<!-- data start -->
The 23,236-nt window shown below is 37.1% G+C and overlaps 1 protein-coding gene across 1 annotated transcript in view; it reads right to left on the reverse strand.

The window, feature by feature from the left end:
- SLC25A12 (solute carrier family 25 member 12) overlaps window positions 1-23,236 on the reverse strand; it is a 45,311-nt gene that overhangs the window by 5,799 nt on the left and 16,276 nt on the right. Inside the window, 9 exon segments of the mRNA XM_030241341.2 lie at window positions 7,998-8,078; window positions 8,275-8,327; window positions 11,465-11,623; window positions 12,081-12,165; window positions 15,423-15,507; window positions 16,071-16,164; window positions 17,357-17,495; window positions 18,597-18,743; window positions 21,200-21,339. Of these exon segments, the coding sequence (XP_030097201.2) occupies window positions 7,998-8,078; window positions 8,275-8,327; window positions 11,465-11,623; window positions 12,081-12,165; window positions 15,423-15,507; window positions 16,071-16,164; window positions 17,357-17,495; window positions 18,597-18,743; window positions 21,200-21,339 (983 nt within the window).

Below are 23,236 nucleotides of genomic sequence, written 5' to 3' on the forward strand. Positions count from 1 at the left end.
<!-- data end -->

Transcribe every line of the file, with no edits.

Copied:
The 23,236-nt window shown below is 37.1% G+C and overlaps 1 protein-coding gene across 1 annotated transcript in view; it reads right to left on the reverse strand.

The window, feature by feature from the left end:
- SLC25A12 (solute carrier family 25 member 12) overlaps window positions 1-23,236 on the reverse strand; it is a 45,311-nt gene that overhangs the window by 5,799 nt on the left and 16,276 nt on the right. Inside the window, 9 exon segments of the mRNA XM_030241341.2 lie at window positions 7,998-8,078; window positions 8,275-8,327; window positions 11,465-11,623; window positions 12,081-12,165; window positions 15,423-15,507; window positions 16,071-16,164; window positions 17,357-17,495; window positions 18,597-18,743; window positions 21,200-21,339. Of these exon segments, the coding sequence (XP_030097201.2) occupies window positions 7,998-8,078; window positions 8,275-8,327; window positions 11,465-11,623; window positions 12,081-12,165; window positions 15,423-15,507; window positions 16,071-16,164; window positions 17,357-17,495; window positions 18,597-18,743; window positions 21,200-21,339 (983 nt within the window).

Below are 23,236 nucleotides of genomic sequence, written 5' to 3' on the forward strand. Positions count from 1 at the left end.